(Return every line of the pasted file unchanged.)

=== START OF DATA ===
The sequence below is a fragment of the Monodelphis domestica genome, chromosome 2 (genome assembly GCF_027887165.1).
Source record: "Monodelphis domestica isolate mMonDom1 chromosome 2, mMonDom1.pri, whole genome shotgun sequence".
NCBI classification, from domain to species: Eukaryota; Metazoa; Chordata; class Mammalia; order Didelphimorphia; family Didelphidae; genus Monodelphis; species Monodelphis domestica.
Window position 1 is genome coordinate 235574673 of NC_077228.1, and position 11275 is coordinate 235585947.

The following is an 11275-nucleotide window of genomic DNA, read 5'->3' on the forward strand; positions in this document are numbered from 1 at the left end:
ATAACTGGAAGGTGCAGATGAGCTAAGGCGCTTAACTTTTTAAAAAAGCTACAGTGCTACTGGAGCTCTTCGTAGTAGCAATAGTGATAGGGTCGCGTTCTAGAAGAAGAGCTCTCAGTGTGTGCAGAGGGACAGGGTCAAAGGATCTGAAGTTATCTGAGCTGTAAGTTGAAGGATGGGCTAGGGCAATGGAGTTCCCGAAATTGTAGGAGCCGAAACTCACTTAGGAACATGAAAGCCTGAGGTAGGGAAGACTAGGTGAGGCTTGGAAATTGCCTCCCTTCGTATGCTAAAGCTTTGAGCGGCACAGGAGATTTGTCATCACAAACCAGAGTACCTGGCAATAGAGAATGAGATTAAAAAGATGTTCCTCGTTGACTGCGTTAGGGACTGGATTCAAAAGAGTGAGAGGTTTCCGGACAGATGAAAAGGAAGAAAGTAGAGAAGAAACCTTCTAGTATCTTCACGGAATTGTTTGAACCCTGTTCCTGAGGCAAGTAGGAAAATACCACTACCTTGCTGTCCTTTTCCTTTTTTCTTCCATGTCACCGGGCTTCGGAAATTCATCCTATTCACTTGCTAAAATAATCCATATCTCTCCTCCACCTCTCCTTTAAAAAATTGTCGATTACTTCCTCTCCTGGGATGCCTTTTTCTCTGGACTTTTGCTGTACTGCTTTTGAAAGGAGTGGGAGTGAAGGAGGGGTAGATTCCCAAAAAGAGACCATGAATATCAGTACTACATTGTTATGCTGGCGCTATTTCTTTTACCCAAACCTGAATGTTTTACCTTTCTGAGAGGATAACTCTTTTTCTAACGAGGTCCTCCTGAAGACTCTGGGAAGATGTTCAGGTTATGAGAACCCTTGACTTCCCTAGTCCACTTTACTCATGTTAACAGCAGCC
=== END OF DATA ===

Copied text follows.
The sequence below is a fragment of the Monodelphis domestica genome, chromosome 2 (genome assembly GCF_027887165.1).
Source record: "Monodelphis domestica isolate mMonDom1 chromosome 2, mMonDom1.pri, whole genome shotgun sequence".
NCBI classification, from domain to species: Eukaryota; Metazoa; Chordata; class Mammalia; order Didelphimorphia; family Didelphidae; genus Monodelphis; species Monodelphis domestica.
Window position 1 is genome coordinate 235574673 of NC_077228.1, and position 11275 is coordinate 235585947.

The following is an 11275-nucleotide window of genomic DNA, read 5'->3' on the forward strand; positions in this document are numbered from 1 at the left end:
ATAACTGGAAGGTGCAGATGAGCTAAGGCGCTTAACTTTTTAAAAAAGCTACAGTGCTACTGGAGCTCTTCGTAGTAGCAATAGTGATAGGGTCGCGTTCTAGAAGAAGAGCTCTCAGTGTGTGCAGAGGGACAGGGTCAAAGGATCTGAAGTTATCTGAGCTGTAAGTTGAAGGATGGGCTAGGGCAATGGAGTTCCCGAAATTGTAGGAGCCGAAACTCACTTAGGAACATGAAAGCCTGAGGTAGGGAAGACTAGGTGAGGCTTGGAAATTGCCTCCCTTCGTATGCTAAAGCTTTGAGCGGCACAGGAGATTTGTCATCACAAACCAGAGTACCTGGCAATAGAGAATGAGATTAAAAAGATGTTCCTCGTTGACTGCGTTAGGGACTGGATTCAAAAGAGTGAGAGGTTTCCGGACAGATGAAAAGGAAGAAAGTAGAGAAGAAACCTTCTAGTATCTTCACGGAATTGTTTGAACCCTGTTCCTGAGGCAAGTAGGAAAATACCACTACCTTGCTGTCCTTTTCCTTTTTTCTTCCATGTCACCGGGCTTCGGAAATTCATCCTATTCACTTGCTAAAATAATCCATATCTCTCCTCCACCTCTCCTTTAAAAAATTGTCGATTACTTCCTCTCCTGGGATGCCTTTTTCTCTGGACTTTTGCTGTACTGCTTTTGAAAGGAGTGGGAGTGAAGGAGGGGTAGATTCCCAAAAAGAGACCATGAATATCAGTACTACATTGTTATGCTGGCGCTATTTCTTTTACCCAAACCTGAATGTTTTACCTTTCTGAGAGGATAACTCTTTTTCTAACGAGGTCCTCCTGAAGACTCTGGGAAGATGTTCAGGTTATGAGAACCCTTGACTTCCCTAGTCCACTTTACTCATGTTAACAGCAGCC